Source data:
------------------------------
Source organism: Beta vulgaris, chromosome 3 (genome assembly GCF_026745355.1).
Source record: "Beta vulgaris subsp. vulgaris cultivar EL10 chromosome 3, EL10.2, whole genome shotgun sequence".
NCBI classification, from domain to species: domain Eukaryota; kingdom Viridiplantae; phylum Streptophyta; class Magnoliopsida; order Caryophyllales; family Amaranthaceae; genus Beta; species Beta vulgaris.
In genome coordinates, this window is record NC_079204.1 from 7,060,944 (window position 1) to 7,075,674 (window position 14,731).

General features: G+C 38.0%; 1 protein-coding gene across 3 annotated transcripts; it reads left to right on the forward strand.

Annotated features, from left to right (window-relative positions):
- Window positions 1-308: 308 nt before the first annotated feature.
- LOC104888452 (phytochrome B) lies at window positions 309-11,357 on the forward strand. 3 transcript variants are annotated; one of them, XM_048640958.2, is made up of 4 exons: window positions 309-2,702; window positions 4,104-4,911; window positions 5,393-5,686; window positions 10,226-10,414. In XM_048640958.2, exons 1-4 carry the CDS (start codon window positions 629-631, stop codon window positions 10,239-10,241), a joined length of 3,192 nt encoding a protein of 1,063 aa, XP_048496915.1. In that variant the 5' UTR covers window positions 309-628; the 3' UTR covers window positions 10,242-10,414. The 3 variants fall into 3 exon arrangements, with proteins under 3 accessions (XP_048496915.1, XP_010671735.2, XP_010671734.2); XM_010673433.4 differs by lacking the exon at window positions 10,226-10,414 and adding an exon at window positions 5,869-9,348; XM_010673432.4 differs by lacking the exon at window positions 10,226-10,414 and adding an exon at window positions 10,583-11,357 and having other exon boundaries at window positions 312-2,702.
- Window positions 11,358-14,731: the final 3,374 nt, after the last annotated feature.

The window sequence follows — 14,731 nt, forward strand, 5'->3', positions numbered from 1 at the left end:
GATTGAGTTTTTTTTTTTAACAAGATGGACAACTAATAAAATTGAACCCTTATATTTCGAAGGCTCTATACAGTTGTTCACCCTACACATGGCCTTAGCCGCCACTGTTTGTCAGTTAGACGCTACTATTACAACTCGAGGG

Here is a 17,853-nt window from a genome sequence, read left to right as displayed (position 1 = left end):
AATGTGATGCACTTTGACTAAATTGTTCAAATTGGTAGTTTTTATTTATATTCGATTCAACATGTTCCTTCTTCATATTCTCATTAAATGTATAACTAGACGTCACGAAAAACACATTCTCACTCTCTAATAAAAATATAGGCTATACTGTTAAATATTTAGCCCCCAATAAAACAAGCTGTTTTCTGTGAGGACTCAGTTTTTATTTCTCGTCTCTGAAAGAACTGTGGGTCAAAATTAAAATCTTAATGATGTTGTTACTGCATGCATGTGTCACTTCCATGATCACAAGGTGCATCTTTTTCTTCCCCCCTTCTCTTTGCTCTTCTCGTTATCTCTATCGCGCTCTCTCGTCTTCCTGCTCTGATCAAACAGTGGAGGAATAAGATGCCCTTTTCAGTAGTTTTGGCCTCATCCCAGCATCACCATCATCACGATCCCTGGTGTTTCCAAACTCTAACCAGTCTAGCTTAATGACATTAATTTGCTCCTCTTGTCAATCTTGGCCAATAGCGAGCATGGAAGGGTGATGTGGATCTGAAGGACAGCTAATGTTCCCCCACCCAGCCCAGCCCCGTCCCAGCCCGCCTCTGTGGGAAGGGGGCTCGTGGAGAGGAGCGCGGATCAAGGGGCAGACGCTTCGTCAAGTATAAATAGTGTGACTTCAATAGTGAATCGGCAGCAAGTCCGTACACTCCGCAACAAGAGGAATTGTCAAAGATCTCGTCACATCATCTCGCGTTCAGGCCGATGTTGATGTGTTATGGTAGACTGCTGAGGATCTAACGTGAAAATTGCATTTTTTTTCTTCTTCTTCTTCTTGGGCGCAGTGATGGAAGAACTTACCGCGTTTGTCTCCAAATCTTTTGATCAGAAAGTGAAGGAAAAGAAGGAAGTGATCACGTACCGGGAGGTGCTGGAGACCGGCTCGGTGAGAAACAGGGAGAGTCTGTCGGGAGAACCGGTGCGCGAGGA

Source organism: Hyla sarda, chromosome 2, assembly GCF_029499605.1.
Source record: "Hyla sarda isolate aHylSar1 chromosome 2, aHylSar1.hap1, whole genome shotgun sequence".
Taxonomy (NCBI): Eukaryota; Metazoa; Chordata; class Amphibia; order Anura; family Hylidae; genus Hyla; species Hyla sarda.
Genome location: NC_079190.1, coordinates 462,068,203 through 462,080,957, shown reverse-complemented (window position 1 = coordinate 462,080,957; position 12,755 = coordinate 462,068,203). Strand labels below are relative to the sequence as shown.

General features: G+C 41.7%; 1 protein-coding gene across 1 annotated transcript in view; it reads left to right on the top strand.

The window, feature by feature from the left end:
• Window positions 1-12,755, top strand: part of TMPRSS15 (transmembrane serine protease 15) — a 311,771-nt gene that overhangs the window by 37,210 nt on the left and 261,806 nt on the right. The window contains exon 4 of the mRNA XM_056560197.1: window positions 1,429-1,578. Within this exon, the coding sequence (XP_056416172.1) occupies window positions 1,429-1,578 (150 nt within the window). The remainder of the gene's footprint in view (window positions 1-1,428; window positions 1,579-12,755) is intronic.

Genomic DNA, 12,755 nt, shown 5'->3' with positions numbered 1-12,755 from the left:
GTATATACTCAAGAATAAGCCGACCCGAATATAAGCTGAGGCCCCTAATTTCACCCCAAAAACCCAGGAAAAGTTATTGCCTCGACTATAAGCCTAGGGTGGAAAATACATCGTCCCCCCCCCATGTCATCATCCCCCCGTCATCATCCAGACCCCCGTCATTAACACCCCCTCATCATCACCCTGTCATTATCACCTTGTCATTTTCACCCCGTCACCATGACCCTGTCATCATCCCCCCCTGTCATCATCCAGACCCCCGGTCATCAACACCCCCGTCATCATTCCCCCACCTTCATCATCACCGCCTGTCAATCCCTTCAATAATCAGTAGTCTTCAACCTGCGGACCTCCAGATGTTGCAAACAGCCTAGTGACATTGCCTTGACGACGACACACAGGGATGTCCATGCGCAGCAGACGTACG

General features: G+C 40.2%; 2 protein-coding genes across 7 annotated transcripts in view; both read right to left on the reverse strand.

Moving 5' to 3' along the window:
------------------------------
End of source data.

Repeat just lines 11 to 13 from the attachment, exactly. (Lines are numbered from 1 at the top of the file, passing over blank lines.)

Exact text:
GATTGAGTTTTTTTTTTTAACAAGATGGACAACTAATAAAATTGAACCCTTATATTTCGAAGGCTCTATACAGTTGTTCACCCTACACATGGCCTTAGCCGCCACTGTTTGTCAGTTAGACGCTACTATTACAACTCGAGGG

Here is a 17,853-nt window from a genome sequence, read left to right as displayed (position 1 = left end):
AATGTGATGCACTTTGACTAAATTGTTCAAATTGGTAGTTTTTATTTATATTCGATTCAACATGTTCCTTCTTCATATTCTCATTAAATGTATAACTAGACGTCACGAAAAACACATTCTCACTCTCTAATAAAAATATAGGCTATACTGTTAAATATTTAGCCCCCAATAAAACAAGCTGTTTTCTGTGAGGACTCAGTTTTTATTTCTCGTCTCTGAAAGAACTGTGGGTCAAAATTAAAATCTTAATGATGTTGTTACTGCATGCATGTGTCACTTCCATGATCACAAGGTGCATCTTTTTCTTCCCCCCTTCTCTTTGCTCTTCTCGTTATCTCTATCGCGCTCTCTCGTCTTCCTGCTCTGATCAAACAGTGGAGGAATAAGATGCCCTTTTCAGTAGTTTTGGCCTCATCCCAGCATCACCATCATCACGATCCCTGGTGTTTCCAAACTCTAACCAGTCTAGCTTAATGACATTAATTTGCTCCTCTTGTCAATCTTGGCCAATAGCGAGCATGGAAGGGTGATGTGGATCTGAAGGACAGCTAATGTTCCCCCACCCAGCCCAGCCCCGTCCCAGCCCGCCTCTGTGGGAAGGGGGCTCGTGGAGAGGAGCGCGGATCAAGGGGCAGACGCTTCGTCAAGTATAAATAGTGTGACTTCAATAGTGAATCGGCAGCAAGTCCGTACACTCCGCAACAAGAGGAATTGTCAAAGATCTCGTCACATCATCTCGCGTTCAGGCCGATGTTGATGTGTTATGGTAGACTGCTGAGGATCTAACGTGAAAATTGCATTTTTTTTCTTCTTCTTCTTCTTGGGCGCAGTGATGGAAGAACTTACCGCGTTTGTCTCCAAATCTTTTGATCAGAAAGTGAAGGAAAAGAAGGAAGTGATCACGTACCGGGAGGTGCTGGAGACCGGCTCGGTGAGAAACAGGGAGAGTCTGTCGGGAGAACCGGTGCGCGAGGA